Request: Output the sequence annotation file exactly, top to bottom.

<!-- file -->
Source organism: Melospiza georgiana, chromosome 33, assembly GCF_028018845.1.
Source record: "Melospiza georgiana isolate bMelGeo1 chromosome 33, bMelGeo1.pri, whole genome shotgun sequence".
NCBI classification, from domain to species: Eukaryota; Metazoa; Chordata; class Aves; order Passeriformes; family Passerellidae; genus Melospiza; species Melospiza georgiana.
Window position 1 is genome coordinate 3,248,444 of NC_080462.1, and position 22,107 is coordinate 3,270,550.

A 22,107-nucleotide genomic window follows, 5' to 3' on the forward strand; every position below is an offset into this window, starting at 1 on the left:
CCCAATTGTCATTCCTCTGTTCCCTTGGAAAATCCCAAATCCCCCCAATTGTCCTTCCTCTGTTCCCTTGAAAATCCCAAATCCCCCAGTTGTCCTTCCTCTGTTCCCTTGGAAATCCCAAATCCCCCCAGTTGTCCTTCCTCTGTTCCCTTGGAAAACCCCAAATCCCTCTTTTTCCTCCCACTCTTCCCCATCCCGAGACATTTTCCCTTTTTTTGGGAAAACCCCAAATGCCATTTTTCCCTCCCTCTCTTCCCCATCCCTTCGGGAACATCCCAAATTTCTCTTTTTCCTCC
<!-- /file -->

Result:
Source organism: Melospiza georgiana, chromosome 33, assembly GCF_028018845.1.
Source record: "Melospiza georgiana isolate bMelGeo1 chromosome 33, bMelGeo1.pri, whole genome shotgun sequence".
NCBI classification, from domain to species: Eukaryota; Metazoa; Chordata; class Aves; order Passeriformes; family Passerellidae; genus Melospiza; species Melospiza georgiana.
Window position 1 is genome coordinate 3,248,444 of NC_080462.1, and position 22,107 is coordinate 3,270,550.

A 22,107-nucleotide genomic window follows, 5' to 3' on the forward strand; every position below is an offset into this window, starting at 1 on the left:
CCCAATTGTCATTCCTCTGTTCCCTTGGAAAATCCCAAATCCCCCCAATTGTCCTTCCTCTGTTCCCTTGAAAATCCCAAATCCCCCAGTTGTCCTTCCTCTGTTCCCTTGGAAATCCCAAATCCCCCCAGTTGTCCTTCCTCTGTTCCCTTGGAAAACCCCAAATCCCTCTTTTTCCTCCCACTCTTCCCCATCCCGAGACATTTTCCCTTTTTTTGGGAAAACCCCAAATGCCATTTTTCCCTCCCTCTCTTCCCCATCCCTTCGGGAACATCCCAAATTTCTCTTTTTCCTCC